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Ahead of the Curve

Companies, governments, and individuals voluntarily spent just under $4.5 billion on conservation and clean energy over the past decade by purchasing nearly 1...

Ahead of the Curve

Companies, governments, and individuals voluntarily spent just under $4.5 billion on conservation and clean energy over the past decade by purchasing nearly 1 billion carbon offsets, finds a new report released on the sidelines of this week’s international climate talks in Bonn, Germany.

The Forest Trends Ecosystem Marketplace report, Ahead of the Curve: State of the Voluntary Carbon Markets 2015, demonstrates that voluntary demand for carbon offsets – each representing a one-tonne reduction in greenhouse gases that compensates for emissions elsewhere – is impactful well beyond the markets’ relatively small size.

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Approaches to Benefit Sharing: A Preliminary Comparative Analysis of 13 REDD+ Countries

The issue of REDD+ benefit sharing has captured the attention of policymakers and local communities because the success of REDD+ will depend greatly on the...

Approaches to Benefit Sharing: A Preliminary Comparative Analysis of 13 REDD+ Countries

The issue of REDD+ benefit sharing has captured the attention of policymakers and local communities because the success of REDD+ will depend greatly on the design and implementation of its benefit-sharing mechanism. Despite a large body of literature on potential benefit-sharing mechanisms for REDD+, the field has lacked global comparative analyses of national REDD+ policies and of the political-economic influences that can either enable or impede the mechanisms. Similarly, relatively few studies have investigated the political-economic principles underlying existing benefit-sharing policies and approaches. This working paper builds on a study of REDD+ policies in 13 countries to provide a global overview and up-to-date profile of benefit-sharing mechanisms for REDD+ and of the political-economic factors affecting their design and setting. Five types of benefit-sharing models relevant to REDD+ and natural resource management are used to create an organising framework for identifying what does and does not work and to examine the structure of rights under REDD+. The authors also consider the mechanisms in light of five prominent discourses on the question of who should benefit from REDD+ and, by viewing REDD+ through a 3E (effectiveness, efficiency, equity) lens, map out some of the associated risks for REDD+ outcomes.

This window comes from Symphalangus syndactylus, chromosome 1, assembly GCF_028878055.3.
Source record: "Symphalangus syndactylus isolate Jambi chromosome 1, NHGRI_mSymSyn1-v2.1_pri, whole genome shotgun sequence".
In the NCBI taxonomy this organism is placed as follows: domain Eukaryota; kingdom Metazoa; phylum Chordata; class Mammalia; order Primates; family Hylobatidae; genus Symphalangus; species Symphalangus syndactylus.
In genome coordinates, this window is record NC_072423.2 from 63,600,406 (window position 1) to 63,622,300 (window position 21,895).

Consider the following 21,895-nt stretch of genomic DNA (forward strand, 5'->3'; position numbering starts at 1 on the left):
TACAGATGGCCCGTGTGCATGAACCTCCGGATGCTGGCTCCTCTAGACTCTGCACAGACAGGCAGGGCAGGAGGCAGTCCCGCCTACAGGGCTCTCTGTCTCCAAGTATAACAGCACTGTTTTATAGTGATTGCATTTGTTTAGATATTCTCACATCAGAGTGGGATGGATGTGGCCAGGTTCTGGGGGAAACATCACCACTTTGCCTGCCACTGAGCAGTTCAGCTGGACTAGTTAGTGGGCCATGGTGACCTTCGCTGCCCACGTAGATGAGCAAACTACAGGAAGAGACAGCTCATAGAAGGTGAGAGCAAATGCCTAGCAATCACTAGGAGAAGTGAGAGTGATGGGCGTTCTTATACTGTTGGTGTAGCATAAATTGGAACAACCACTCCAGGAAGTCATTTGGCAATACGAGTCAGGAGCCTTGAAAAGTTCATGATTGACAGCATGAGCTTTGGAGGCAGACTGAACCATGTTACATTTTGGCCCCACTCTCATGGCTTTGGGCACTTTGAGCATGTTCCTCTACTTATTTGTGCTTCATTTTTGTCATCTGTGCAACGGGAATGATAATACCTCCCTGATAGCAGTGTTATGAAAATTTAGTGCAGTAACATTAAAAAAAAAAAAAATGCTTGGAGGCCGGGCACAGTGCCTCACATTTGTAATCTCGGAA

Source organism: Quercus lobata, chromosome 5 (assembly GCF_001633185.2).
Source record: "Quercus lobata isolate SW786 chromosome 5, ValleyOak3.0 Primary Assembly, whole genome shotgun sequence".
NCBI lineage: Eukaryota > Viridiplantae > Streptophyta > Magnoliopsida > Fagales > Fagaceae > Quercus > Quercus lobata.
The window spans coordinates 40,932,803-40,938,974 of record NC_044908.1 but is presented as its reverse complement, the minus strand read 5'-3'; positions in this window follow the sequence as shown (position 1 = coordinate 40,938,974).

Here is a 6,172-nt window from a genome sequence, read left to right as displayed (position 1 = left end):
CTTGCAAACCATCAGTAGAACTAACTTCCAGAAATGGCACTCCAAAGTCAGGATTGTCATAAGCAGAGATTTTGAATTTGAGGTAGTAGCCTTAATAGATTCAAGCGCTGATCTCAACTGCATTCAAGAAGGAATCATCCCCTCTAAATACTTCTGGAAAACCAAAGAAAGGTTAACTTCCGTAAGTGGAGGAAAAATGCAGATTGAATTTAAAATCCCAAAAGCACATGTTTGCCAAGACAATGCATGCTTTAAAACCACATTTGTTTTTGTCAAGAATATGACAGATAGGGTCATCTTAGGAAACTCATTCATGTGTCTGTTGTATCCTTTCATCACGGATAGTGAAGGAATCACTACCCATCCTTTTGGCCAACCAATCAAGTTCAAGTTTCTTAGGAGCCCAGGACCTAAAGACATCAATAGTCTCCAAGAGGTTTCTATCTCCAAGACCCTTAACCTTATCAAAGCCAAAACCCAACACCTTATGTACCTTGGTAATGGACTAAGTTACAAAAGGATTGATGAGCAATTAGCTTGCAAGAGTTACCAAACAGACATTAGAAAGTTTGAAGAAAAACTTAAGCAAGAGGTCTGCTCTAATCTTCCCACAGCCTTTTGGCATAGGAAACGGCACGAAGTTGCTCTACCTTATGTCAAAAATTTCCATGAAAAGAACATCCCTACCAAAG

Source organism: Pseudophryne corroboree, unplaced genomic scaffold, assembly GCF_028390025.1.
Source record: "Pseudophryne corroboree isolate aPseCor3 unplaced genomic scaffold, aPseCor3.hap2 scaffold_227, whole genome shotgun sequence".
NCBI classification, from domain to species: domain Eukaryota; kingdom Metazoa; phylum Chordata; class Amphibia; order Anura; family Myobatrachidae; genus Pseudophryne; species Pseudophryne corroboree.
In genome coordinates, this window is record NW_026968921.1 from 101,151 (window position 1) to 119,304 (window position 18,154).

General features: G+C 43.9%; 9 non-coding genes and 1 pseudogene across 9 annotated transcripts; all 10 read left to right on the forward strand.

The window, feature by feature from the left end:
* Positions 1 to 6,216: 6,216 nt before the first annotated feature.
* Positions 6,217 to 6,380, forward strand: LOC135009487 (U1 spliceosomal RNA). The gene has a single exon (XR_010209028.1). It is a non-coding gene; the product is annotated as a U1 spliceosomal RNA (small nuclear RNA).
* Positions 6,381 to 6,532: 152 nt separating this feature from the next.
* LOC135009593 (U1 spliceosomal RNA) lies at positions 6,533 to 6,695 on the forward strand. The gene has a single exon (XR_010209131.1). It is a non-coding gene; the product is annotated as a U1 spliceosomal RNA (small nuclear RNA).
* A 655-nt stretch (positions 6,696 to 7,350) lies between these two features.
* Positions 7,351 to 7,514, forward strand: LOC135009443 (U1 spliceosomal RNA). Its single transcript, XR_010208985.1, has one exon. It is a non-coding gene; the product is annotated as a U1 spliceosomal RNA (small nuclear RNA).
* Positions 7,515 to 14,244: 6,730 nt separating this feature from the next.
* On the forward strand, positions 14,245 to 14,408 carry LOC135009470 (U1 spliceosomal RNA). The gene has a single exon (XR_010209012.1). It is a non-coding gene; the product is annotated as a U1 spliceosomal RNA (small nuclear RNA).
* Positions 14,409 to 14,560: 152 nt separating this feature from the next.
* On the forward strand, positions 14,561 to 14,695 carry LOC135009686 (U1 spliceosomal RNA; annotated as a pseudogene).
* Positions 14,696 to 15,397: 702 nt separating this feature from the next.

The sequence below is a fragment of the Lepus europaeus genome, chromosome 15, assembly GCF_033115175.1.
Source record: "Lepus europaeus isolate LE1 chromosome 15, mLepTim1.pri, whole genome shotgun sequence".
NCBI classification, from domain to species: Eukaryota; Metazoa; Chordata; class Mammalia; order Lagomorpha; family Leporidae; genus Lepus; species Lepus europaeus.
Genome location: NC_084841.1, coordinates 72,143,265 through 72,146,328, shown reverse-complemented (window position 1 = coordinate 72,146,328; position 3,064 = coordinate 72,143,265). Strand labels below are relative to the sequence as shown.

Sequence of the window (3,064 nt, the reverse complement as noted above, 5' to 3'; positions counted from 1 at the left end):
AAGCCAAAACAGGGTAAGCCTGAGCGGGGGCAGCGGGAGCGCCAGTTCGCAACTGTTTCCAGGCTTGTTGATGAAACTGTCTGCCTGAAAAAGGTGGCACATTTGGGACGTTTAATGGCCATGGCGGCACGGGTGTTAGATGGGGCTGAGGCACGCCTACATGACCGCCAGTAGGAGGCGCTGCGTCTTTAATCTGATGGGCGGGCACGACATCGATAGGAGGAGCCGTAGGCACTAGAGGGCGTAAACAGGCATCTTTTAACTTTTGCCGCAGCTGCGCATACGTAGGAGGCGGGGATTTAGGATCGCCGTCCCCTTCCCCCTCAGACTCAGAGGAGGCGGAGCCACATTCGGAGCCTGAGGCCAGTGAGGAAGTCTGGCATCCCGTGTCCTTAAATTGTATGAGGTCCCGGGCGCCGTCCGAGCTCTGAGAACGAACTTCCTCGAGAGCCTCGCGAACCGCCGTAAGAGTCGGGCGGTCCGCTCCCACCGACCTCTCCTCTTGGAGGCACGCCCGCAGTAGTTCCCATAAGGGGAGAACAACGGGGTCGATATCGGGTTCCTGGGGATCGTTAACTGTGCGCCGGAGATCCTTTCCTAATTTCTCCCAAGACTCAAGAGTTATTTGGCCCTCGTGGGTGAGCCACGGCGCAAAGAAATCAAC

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Legal Analysis of Cross-Cutting Issues for REDD+ Implementation - Lessons Learned from Mexico, Vietnam and Zambia

This paper builds on the legal priorities identified by key stakeholders during national workshops held in November 2011 in Hanoi, Lusaka and Mexico City to...

Legal Analysis of Cross-Cutting Issues for REDD+ Implementation - Lessons Learned from Mexico, Vietnam and Zambia

This paper builds on the legal priorities identified by key stakeholders during national workshops held in November 2011 in Hanoi, Lusaka and Mexico City to discuss the country studies commissioned by FAO in 2011 for the UN-REDD Programme.  The study has been reviewed by government representatives from the three countries, the UN-REDD Programme’s partner agencies and international experts.

The main legal issues that affect REDD+ implementation identified by national stakeholders and analyzed contextually in this study include:

  • Definition of rights (land, forest carbon) and REDD+ terminology (trees, environmental services, forests, deforestation, degradation, carbon stocks, etc.);
  • Formal recognition of customary and indigenous rights;
  • Identification of major drivers of deforestation and forest degradation and harmonization of legal inconsistencies across sectors;
  • Legal arrangements needed to strengthen REDD+ institutional coordination;
  • Public participation processes and FPIC mechanisms that need to be in place;
  • Decentralized mechanisms that need to be regulated to support REDD+ implementation at local level;
  • Benefit distribution mechanisms that need to be developed and regulated; and
  • Reform of investment laws.

 

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